Over at WUWT Anthony Watts has accused the UEA of being liars. If like me you went there hoping to get a quick summary and found it very difficult to understand, then hopefully this will help.
It appears this assertion from Anthony Watts comes as a result of a decision by the UK Information Commissioner that the University of East Anglia’s must release details of the sites it used to create the Yamal-Urals regional chronology. This is the reconstruction of past temperature using the size of tree rings showing the rate of growth of trees in this area.
The reason this is important is because it purports to show a period when temperatures did not change much followed by a rise as we approach the modern time. Many other people have used this regional temperature reconstruction which tends to give them all a “hockey stick” shape.
For example, it underpins the infamous “hockey stick” graph of Michael Mann. Whilst Michael Mann’s infamous hockey stick graph relied on bristle cone pine trees and predated Yamel, the similar hockey stick shape of Yamal and all studies using Yamal was cited as validating the hockey stick: in other words “proving” that modern warming was unprecedented.
The nub of the story is that Steve McIntyre has taken the tree-ring records from the 17 sites released by the UEA and used these to reconstruct past temperatures (link). The following graph appears to be a comparison of the UEA reconstruction and Steve McIntyre’s:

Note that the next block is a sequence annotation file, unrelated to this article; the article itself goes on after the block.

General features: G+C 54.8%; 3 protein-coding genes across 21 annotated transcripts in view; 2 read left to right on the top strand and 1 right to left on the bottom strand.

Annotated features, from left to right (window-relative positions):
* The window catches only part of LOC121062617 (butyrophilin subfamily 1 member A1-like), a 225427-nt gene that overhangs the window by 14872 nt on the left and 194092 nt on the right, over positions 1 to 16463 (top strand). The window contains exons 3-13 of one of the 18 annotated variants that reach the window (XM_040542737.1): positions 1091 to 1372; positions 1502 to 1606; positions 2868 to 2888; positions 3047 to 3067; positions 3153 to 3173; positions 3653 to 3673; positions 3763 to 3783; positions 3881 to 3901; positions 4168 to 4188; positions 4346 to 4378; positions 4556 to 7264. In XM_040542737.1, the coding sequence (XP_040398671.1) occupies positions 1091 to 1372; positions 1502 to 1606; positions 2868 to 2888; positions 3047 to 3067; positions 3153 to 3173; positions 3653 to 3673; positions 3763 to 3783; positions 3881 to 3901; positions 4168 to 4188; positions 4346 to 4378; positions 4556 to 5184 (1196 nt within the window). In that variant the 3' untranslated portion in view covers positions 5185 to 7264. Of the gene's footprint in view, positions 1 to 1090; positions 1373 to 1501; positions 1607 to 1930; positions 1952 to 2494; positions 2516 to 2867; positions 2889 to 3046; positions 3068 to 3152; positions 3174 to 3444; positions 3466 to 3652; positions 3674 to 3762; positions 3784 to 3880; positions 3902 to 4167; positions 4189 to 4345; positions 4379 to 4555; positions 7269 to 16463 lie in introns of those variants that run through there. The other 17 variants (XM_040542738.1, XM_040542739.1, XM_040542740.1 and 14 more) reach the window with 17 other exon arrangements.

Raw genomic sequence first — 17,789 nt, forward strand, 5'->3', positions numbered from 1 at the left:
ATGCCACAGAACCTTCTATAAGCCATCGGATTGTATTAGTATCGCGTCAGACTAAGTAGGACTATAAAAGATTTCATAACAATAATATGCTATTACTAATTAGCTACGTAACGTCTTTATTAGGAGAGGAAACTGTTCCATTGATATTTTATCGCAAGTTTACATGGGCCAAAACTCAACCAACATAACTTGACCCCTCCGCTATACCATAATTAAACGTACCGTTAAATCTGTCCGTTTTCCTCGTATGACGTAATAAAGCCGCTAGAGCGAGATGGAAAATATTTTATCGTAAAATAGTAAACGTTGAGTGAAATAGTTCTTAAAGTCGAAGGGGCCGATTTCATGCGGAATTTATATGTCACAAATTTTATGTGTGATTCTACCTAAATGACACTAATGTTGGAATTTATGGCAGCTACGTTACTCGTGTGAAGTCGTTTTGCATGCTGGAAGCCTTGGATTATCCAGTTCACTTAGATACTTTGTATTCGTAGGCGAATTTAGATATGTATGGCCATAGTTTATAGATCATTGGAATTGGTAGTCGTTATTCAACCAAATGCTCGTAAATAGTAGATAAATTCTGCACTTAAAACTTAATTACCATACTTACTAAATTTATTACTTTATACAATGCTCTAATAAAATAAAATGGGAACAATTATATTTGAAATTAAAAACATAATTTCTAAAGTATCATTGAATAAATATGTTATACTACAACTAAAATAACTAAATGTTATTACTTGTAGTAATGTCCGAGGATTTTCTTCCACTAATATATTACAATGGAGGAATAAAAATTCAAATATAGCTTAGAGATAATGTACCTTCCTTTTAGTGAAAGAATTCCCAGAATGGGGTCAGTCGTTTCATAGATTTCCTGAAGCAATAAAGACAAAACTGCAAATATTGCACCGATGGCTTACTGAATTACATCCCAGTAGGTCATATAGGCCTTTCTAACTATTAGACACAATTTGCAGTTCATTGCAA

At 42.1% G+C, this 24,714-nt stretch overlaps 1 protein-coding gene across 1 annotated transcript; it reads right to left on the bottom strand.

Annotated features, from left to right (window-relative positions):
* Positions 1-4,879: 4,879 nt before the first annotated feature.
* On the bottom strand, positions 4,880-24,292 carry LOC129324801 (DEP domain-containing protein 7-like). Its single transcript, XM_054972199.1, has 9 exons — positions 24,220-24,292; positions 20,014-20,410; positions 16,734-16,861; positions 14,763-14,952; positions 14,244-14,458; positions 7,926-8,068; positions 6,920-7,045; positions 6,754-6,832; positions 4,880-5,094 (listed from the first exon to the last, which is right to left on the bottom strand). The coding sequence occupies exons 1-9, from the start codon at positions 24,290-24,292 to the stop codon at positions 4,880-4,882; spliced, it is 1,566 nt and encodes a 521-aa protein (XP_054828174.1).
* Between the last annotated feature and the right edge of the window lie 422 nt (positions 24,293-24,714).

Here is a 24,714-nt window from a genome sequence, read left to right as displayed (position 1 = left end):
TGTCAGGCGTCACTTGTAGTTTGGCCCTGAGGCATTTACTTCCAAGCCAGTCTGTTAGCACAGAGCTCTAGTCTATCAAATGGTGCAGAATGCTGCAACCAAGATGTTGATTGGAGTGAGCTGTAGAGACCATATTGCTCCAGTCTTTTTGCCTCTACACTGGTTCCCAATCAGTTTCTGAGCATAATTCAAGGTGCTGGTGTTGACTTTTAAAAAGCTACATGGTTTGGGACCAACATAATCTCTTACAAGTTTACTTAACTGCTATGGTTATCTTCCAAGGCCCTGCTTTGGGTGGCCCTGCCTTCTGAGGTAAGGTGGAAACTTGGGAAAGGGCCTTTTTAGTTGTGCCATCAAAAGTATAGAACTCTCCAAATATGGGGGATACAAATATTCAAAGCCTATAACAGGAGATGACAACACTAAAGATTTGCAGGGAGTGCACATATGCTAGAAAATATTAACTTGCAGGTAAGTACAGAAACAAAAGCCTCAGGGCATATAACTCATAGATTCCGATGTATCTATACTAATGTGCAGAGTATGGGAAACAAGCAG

Although both the UEA and McIntryre produce similar results from 800 to 1900, there is a very stark and very difficult to explain difference after 1900.
The other important point is that there are very few trees in the Yamal area compared to the total number of trees in the region. If the UEA were being honest, we would expect them to have used all the tree cores in the area. Instead they seem to have picked a few trees cores from an area which create this rise in the 20th century. Now that Steve McIntyre knows which areas were used he is able to quantify this “cherry picking”:-
Modern core counts for the regional chronology are about 20 times higher than core counts in the reported Yamal chronology, reaching nearly 400 cores in the 1960s. In the 1980s, core counts are still around 300, as compared to 12 in the Yamal chronology.
As Steve McIntyre puts it:
The question for CRU defenders is to justify their preference of such a small core count, when they had already calculated a regional chronology with an order of magnitude more cores. Since the original criticism in September 2009, CRU has given a variety of different responses, but none, in my opinion, answer the question. Indeed, none of their responses to date have even admitted or disclosed their prior calculation of a regional chronology, let alone explain why they didn’t report it, preferring instead to attack their critics.
After a great deal of effort, I think I understand the basis of the specific allegation. What follows is based on what I read on WUWT & Climate Audit:-